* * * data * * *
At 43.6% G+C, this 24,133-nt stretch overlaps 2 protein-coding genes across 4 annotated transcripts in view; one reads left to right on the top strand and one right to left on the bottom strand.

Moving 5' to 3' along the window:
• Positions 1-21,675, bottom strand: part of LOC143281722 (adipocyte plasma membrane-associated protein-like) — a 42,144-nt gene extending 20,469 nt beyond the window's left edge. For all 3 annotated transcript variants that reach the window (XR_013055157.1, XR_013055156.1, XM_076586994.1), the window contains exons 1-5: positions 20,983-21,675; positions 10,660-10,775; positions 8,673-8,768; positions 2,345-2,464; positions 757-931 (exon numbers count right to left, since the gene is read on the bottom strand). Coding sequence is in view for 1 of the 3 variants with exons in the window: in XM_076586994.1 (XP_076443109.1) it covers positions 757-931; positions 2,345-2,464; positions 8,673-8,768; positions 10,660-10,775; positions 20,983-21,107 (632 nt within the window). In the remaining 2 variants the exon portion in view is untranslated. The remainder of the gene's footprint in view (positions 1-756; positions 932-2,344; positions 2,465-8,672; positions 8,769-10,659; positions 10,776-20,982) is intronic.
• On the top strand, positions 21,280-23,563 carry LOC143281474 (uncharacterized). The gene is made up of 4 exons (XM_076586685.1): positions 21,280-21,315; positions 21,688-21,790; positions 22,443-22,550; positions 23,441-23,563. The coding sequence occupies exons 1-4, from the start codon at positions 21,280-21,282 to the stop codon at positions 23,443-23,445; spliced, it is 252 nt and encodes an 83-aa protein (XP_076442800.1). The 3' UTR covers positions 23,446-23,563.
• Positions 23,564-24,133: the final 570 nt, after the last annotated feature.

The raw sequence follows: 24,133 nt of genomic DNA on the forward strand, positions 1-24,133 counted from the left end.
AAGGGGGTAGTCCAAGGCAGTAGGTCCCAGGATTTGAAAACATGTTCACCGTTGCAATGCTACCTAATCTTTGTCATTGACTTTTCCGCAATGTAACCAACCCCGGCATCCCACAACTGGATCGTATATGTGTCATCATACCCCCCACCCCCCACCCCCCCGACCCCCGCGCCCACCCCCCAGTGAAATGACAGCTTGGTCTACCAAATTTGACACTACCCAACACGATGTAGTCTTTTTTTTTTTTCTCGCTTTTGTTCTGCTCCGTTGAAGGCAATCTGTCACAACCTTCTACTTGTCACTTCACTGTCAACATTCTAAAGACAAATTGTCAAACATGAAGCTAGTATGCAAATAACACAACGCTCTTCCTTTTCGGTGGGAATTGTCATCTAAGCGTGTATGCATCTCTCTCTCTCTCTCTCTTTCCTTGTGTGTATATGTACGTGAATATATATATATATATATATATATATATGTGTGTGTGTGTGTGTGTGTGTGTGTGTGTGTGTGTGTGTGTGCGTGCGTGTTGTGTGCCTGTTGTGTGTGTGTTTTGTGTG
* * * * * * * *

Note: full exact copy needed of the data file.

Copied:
At 43.6% G+C, this 24,133-nt stretch overlaps 2 protein-coding genes across 4 annotated transcripts in view; one reads left to right on the top strand and one right to left on the bottom strand.

Moving 5' to 3' along the window:
• Positions 1-21,675, bottom strand: part of LOC143281722 (adipocyte plasma membrane-associated protein-like) — a 42,144-nt gene extending 20,469 nt beyond the window's left edge. For all 3 annotated transcript variants that reach the window (XR_013055157.1, XR_013055156.1, XM_076586994.1), the window contains exons 1-5: positions 20,983-21,675; positions 10,660-10,775; positions 8,673-8,768; positions 2,345-2,464; positions 757-931 (exon numbers count right to left, since the gene is read on the bottom strand). Coding sequence is in view for 1 of the 3 variants with exons in the window: in XM_076586994.1 (XP_076443109.1) it covers positions 757-931; positions 2,345-2,464; positions 8,673-8,768; positions 10,660-10,775; positions 20,983-21,107 (632 nt within the window). In the remaining 2 variants the exon portion in view is untranslated. The remainder of the gene's footprint in view (positions 1-756; positions 932-2,344; positions 2,465-8,672; positions 8,769-10,659; positions 10,776-20,982) is intronic.
• On the top strand, positions 21,280-23,563 carry LOC143281474 (uncharacterized). The gene is made up of 4 exons (XM_076586685.1): positions 21,280-21,315; positions 21,688-21,790; positions 22,443-22,550; positions 23,441-23,563. The coding sequence occupies exons 1-4, from the start codon at positions 21,280-21,282 to the stop codon at positions 23,443-23,445; spliced, it is 252 nt and encodes an 83-aa protein (XP_076442800.1). The 3' UTR covers positions 23,446-23,563.
• Positions 23,564-24,133: the final 570 nt, after the last annotated feature.

The raw sequence follows: 24,133 nt of genomic DNA on the forward strand, positions 1-24,133 counted from the left end.
AAGGGGGTAGTCCAAGGCAGTAGGTCCCAGGATTTGAAAACATGTTCACCGTTGCAATGCTACCTAATCTTTGTCATTGACTTTTCCGCAATGTAACCAACCCCGGCATCCCACAACTGGATCGTATATGTGTCATCATACCCCCCACCCCCCACCCCCCCGACCCCCGCGCCCACCCCCCAGTGAAATGACAGCTTGGTCTACCAAATTTGACACTACCCAACACGATGTAGTCTTTTTTTTTTTTCTCGCTTTTGTTCTGCTCCGTTGAAGGCAATCTGTCACAACCTTCTACTTGTCACTTCACTGTCAACATTCTAAAGACAAATTGTCAAACATGAAGCTAGTATGCAAATAACACAACGCTCTTCCTTTTCGGTGGGAATTGTCATCTAAGCGTGTATGCATCTCTCTCTCTCTCTCTCTTTCCTTGTGTGTATATGTACGTGAATATATATATATATATATATATATATATGTGTGTGTGTGTGTGTGTGTGTGTGTGTGTGTGTGTGTGTGTGCGTGCGTGTTGTGTGCCTGTTGTGTGTGTGTTTTGTGTG